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Koala in tree © Shutterstock / Yatra / WWF

Koala in tree © Shutterstock / Yatra / WWF

Court’s ruling should prompt strengthening of protections for wildlife, bushland, soils and water

09 Mar 2018

  • land management
  • development
  • environmental laws
  • farming
  • forests
  • koalas
  • new south wales
  • tree-clearing

Conservation groups in NSW welcome today’s Land and Environment Court ruling that the NSW land-clearing codes are invalid because they were made unlawfully, without the prior approval of the Environment Minister.

We call on the government to go back to the drawing board and forge a new regime of conservation laws that address the many threats that face our wildlife, bushland, soils, water supplies and climate.

It is clear from the Office of Environment and Heritage document, obtained under freedom of information laws and made public earlier this week that the land-clearing laws would have the opposite effect.

By the government’s own assessment, the laws will:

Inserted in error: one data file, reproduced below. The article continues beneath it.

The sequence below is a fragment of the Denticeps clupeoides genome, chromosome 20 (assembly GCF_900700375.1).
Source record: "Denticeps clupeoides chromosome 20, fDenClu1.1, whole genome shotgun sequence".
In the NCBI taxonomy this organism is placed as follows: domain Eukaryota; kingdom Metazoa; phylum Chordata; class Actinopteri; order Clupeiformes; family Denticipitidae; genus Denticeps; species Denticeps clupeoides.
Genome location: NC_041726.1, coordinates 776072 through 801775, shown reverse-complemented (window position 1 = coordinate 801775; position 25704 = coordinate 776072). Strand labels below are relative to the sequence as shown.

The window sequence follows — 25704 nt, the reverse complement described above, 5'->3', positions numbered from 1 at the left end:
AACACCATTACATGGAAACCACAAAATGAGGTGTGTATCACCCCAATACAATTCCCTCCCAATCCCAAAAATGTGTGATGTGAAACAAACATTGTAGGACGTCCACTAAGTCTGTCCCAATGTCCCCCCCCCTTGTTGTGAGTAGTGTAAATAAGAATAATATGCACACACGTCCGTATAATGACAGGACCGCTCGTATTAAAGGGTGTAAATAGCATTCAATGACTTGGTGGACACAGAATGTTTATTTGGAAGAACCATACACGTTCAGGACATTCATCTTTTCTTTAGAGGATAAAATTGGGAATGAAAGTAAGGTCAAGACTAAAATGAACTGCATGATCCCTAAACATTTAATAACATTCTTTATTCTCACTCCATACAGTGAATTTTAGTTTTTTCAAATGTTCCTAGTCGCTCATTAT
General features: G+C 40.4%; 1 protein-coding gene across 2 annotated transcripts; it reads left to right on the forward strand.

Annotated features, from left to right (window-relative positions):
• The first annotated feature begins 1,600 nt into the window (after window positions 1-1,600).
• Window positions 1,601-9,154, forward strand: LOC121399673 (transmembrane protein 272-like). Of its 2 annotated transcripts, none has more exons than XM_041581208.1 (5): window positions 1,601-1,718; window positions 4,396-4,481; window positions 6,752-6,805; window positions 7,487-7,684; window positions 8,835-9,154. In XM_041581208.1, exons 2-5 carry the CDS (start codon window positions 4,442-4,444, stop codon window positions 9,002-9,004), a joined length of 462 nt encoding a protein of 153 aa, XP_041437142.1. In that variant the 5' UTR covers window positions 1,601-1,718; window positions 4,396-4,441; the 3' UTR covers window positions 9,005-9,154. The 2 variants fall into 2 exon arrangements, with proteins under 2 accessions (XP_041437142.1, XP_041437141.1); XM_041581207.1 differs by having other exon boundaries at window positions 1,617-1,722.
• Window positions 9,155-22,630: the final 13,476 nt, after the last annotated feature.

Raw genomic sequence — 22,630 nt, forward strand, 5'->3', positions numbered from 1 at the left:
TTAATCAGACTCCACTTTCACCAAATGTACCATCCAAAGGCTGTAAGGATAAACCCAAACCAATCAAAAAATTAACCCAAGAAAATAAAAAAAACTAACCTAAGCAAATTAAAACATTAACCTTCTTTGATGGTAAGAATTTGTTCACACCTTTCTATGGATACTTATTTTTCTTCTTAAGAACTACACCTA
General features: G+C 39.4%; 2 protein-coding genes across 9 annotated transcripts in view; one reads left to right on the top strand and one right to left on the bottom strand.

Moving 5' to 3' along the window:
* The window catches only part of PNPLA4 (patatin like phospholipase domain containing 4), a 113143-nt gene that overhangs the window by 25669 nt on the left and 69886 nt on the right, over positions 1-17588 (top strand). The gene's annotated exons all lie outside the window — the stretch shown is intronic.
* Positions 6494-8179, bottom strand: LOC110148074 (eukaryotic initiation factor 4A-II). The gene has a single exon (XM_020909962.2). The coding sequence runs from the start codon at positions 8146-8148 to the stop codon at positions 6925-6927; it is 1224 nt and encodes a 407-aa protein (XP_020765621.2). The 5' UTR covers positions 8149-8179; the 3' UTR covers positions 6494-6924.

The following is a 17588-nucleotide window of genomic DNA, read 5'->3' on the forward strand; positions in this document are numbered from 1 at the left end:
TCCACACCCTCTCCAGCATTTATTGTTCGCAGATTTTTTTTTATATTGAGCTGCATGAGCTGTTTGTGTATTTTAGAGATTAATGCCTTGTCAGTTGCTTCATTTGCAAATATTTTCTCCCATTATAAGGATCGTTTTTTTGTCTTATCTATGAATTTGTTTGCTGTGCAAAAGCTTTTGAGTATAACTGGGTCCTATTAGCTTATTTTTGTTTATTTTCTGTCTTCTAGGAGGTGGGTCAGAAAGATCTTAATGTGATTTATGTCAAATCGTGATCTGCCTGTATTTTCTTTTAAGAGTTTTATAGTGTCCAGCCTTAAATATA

• Expose 99% of identified koala habitat on private land to clearing; and
• Increase land clearing by up to 45%.

Land clearing is a significant driver of species extinction, soil and water degradation, and greenhouse gas emissions, and new evidence of the dire threats to these vital resources is reported with increasing frequency.

Today’s court decision gives Premier Gladys Berejiklian the opportunity to pause and reconsider these deeply flawed laws, which were introduced against the wishes of the overwhelmingly majority of the pubic and the advice of the scientific community.

It is time Ms Berejiklian made this issue a personal priority, for the sake of our wildlife, bushland and future generations.

We pledge that the conservation movement will not rest until we have the strong, effective environmental protection that nature deserves.



MEDIA CONTACT: James Tremain, 0419 272 254


Joint statement by

Nature Conservation Council

National Parks Association of NSW


Humane Society International Australia

The Wilderness Society

Total Environment Centre



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